Obviously, the big one would have to be ENERGY, a subject we discuss at length on our blog. Next would be punchy ROCK BASS, followed by clear, present vocals.
Those are the big ones, and we are happy to report that this copy had the best Foreigner sound in all three areas.
- In 2021 we came across a superb original domestic pressing of Zep’s debut with Double Plus (A++) sound on both sides – exceptionally quiet vinyl, especially considering that this is an early Atlantic pressing
- Note that from our perspective in 2023 we would be very unlikely to try another domestic original
- The story of how we came to possess this pressing is told below
- 5 stars: “Taking the heavy, distorted electric blues of Jimi Hendrix, Jeff Beck, and Cream to an extreme… But the key to the group’s attack was subtlety: it wasn’t just an onslaught of guitar noise, it was shaded and textured, filled with alternating dynamics and tempos.”
There’s an interesting story behind this copy.
I bought it from an erstwhile customer who also had one of our Hot Stamper imports from years back, and he swore up and down that this original domestic pressing was a step up in class, a true White Hot Stamper pressing.
Well, that turned out not to be the case, and it’s the main reason shootouts on highly tuned, properly calibrated, extremely resolving large audio systems are the only way to separate the winners from the also-rans.
This copy is excellent and is guaranteed to beat any copy you throw at it — unless it’s one of ours with higher grades.
For the real Led Zep magic, you just can’t do much better than their debut — and here’s a copy that really shows you why. From the opening chords of “Good Times Bad Times” to the wild ending of “How Many More Times” (“times” start the album and end it, too, it seems) this copy will have you rockin’ out!
Both sides have the BIG ZEP SOUND. Right from the start we noticed how clean the cymbals sounded and how well-defined the bass was, after hearing way too many copies with smeared cymbals and blubbery bass.
When you have a tight, punchy copy like this one, “Good Times Bad Times” does what it is supposed to do — it really rock! With this much life, it’s lightyears ahead of the typically dull, dead, boring copy. The drum sound is perfection.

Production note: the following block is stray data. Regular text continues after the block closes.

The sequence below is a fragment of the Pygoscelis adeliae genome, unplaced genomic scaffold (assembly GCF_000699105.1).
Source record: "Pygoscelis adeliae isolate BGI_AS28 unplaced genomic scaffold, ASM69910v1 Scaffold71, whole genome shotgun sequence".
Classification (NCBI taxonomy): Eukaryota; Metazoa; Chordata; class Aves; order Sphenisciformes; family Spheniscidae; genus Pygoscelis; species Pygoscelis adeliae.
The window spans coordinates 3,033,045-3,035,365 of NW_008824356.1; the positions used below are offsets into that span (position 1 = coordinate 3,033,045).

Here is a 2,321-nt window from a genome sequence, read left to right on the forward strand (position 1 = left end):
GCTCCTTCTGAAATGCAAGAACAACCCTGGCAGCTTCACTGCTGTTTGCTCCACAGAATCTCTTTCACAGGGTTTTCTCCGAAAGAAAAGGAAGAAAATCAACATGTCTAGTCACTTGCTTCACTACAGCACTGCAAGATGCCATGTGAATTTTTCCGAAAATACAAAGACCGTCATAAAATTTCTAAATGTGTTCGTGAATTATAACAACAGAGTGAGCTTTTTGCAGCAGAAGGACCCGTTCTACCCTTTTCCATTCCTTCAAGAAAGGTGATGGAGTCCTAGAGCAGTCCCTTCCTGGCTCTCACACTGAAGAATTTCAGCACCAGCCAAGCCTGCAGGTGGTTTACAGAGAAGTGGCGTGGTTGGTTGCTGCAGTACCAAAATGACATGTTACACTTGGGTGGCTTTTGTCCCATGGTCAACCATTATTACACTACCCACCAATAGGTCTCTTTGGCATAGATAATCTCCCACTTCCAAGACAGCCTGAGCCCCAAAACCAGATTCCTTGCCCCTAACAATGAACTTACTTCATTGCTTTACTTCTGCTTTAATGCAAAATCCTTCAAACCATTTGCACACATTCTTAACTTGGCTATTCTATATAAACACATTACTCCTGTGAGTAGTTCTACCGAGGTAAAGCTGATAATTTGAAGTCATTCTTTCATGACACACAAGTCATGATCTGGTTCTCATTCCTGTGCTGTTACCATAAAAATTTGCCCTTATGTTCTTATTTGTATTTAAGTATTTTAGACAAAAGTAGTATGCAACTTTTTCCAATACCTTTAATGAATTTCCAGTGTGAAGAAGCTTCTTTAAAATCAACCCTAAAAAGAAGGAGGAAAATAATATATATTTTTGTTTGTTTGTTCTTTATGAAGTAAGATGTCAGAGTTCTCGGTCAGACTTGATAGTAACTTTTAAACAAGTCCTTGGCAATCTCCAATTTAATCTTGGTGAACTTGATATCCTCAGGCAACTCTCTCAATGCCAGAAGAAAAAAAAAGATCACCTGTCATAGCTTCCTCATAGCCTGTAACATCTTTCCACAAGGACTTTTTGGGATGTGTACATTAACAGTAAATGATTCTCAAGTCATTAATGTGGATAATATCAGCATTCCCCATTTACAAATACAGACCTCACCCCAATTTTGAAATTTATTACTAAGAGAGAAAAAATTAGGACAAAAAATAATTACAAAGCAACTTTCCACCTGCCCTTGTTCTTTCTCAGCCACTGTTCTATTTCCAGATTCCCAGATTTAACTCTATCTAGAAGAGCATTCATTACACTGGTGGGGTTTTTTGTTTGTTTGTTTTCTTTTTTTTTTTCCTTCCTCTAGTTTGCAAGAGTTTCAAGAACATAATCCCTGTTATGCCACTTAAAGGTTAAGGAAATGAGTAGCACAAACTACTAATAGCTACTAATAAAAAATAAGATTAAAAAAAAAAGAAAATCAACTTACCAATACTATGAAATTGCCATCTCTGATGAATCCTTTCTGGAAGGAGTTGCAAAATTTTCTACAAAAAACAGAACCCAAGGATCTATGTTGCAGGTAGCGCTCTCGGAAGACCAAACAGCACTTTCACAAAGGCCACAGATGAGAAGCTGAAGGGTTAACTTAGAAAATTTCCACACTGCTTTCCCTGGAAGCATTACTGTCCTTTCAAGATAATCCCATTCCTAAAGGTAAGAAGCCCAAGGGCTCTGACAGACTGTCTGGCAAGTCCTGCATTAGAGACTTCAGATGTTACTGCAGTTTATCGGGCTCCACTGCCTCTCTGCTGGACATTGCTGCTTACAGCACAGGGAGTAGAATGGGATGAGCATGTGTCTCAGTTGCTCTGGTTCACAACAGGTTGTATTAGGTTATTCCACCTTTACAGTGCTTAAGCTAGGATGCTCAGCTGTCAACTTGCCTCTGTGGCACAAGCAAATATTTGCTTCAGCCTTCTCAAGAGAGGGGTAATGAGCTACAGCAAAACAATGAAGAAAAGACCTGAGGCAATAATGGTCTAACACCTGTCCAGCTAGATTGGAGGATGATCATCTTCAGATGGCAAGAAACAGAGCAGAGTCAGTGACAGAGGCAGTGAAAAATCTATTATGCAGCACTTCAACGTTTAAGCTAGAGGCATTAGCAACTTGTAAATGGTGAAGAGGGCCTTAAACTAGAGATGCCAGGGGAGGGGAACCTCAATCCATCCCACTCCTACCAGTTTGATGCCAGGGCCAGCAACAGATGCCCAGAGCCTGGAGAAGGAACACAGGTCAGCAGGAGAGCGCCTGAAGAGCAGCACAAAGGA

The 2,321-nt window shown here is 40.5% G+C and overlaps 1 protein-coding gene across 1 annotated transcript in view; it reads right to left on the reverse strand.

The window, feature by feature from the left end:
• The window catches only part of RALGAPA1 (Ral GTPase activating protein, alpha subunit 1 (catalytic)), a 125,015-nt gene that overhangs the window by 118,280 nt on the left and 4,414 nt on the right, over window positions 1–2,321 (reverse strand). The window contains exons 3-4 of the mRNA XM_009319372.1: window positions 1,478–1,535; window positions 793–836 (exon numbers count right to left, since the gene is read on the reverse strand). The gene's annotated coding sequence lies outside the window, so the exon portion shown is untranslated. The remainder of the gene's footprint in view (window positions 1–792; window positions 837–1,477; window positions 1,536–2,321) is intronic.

Drop the needle on “Babe I’m Gonna Leave You” to hear how amazing Robert Plant’s voice sounds. It’s breathy and full-bodied with in-the-room presence. The overall sound is warm, rich, sweet, and very analog, with tons of energy. “Dazed and Confused” sounds just right — you’re gonna flip out over all the ambience!
“Communication Breakdown” sounds superb — the sound of Jimmy Page’s guitar during the solo is shockingly good.
- Fragile is FINALLY back on the site after a two year hiatus, here with excellent Double Plus (A++) sound from start to finish
- Both of these sides boast superb clarity and astonishing transparency thanks to the brilliant engineering of Eddie Offord
- Bigger and bolder, with more bass, more energy, and more of the “you-are-there-immediacy” of ANALOG that sets the better vintage pressings apart from reissues, CDs, and whatever else you care to name
- If all you know is the mediocre Heavy Vinyl pressing from years back, you are in for a real treat with this Hot Stamper
- AMG 5 stars, our Top 100, and the second of the band’s three Must Own Prog Rock Masterpieces (the other two, of course, being The Yes Album and Close to the Edge)
- “Fragile was Yes’ breakthrough album… it also marked the point where all of the elements of the music (and more) that would define their success for more than a decade fell into place fully formed.”
We doubt you’ve heard too many (if any) rock records that sound as amazing as this one. It’s dynamic, punchy and powerful, with the kind of super-low distortion sound that lets you really crank the levels, the louder the better. How many Yes records will let you do that? This one will. That’s what you get for your money — the kind of sound that can blow your mind over and over again for as long as you live, or at least as long as your hearing holds out.